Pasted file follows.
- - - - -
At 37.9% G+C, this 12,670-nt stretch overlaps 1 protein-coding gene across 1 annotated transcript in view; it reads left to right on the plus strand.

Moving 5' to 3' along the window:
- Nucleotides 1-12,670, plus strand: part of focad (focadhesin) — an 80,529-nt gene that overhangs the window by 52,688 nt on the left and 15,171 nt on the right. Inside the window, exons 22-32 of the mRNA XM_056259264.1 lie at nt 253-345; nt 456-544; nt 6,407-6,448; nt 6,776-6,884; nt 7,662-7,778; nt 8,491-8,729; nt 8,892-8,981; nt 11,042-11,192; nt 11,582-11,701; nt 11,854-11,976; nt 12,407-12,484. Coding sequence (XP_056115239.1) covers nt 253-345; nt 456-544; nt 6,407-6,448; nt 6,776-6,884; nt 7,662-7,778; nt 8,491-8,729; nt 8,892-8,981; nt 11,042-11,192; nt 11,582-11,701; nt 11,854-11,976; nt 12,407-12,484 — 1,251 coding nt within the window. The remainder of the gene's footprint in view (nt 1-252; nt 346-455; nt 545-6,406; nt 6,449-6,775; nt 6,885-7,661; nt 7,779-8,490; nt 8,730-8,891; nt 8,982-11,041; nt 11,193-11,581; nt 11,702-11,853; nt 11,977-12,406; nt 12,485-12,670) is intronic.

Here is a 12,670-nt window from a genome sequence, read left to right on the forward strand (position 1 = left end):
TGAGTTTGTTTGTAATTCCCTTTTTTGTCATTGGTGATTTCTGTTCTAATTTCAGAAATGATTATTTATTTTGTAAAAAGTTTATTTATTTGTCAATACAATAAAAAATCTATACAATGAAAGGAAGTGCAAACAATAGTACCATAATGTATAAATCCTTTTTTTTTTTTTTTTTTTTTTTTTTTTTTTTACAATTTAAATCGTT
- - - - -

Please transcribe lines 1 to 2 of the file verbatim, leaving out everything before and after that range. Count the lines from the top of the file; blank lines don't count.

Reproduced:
At 37.9% G+C, this 12,670-nt stretch overlaps 1 protein-coding gene across 1 annotated transcript in view; it reads left to right on the plus strand.

Moving 5' to 3' along the window: